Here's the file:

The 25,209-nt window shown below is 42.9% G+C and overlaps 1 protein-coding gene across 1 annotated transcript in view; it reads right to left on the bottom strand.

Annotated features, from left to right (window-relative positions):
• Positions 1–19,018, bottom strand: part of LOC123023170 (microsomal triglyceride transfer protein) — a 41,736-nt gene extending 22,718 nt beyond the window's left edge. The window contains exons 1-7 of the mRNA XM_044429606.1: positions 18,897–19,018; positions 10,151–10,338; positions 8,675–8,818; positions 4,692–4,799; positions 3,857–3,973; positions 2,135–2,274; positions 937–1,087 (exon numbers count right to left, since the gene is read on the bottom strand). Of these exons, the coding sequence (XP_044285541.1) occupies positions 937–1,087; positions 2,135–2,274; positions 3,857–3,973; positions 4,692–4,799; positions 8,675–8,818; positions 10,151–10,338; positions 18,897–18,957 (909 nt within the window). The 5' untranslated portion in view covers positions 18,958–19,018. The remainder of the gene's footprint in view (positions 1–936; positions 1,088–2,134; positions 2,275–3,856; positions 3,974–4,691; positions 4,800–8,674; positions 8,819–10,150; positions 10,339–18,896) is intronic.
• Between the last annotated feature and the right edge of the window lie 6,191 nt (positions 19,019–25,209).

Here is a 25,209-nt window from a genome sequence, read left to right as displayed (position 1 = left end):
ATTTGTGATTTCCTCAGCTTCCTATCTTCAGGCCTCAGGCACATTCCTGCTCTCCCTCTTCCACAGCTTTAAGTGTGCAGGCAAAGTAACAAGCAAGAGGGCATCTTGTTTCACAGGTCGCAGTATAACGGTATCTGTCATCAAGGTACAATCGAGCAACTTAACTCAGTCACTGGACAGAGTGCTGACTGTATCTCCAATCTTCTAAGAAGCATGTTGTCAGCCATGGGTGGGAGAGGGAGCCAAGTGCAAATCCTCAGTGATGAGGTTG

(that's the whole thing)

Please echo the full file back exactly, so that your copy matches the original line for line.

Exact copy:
The 25,209-nt window shown below is 42.9% G+C and overlaps 1 protein-coding gene across 1 annotated transcript in view; it reads right to left on the bottom strand.

Annotated features, from left to right (window-relative positions):
• Positions 1–19,018, bottom strand: part of LOC123023170 (microsomal triglyceride transfer protein) — a 41,736-nt gene extending 22,718 nt beyond the window's left edge. The window contains exons 1-7 of the mRNA XM_044429606.1: positions 18,897–19,018; positions 10,151–10,338; positions 8,675–8,818; positions 4,692–4,799; positions 3,857–3,973; positions 2,135–2,274; positions 937–1,087 (exon numbers count right to left, since the gene is read on the bottom strand). Of these exons, the coding sequence (XP_044285541.1) occupies positions 937–1,087; positions 2,135–2,274; positions 3,857–3,973; positions 4,692–4,799; positions 8,675–8,818; positions 10,151–10,338; positions 18,897–18,957 (909 nt within the window). The 5' untranslated portion in view covers positions 18,958–19,018. The remainder of the gene's footprint in view (positions 1–936; positions 1,088–2,134; positions 2,275–3,856; positions 3,974–4,691; positions 4,800–8,674; positions 8,819–10,150; positions 10,339–18,896) is intronic.
• Between the last annotated feature and the right edge of the window lie 6,191 nt (positions 19,019–25,209).

Here is a 25,209-nt window from a genome sequence, read left to right as displayed (position 1 = left end):
ATTTGTGATTTCCTCAGCTTCCTATCTTCAGGCCTCAGGCACATTCCTGCTCTCCCTCTTCCACAGCTTTAAGTGTGCAGGCAAAGTAACAAGCAAGAGGGCATCTTGTTTCACAGGTCGCAGTATAACGGTATCTGTCATCAAGGTACAATCGAGCAACTTAACTCAGTCACTGGACAGAGTGCTGACTGTATCTCCAATCTTCTAAGAAGCATGTTGTCAGCCATGGGTGGGAGAGGGAGCCAAGTGCAAATCCTCAGTGATGAGGTTG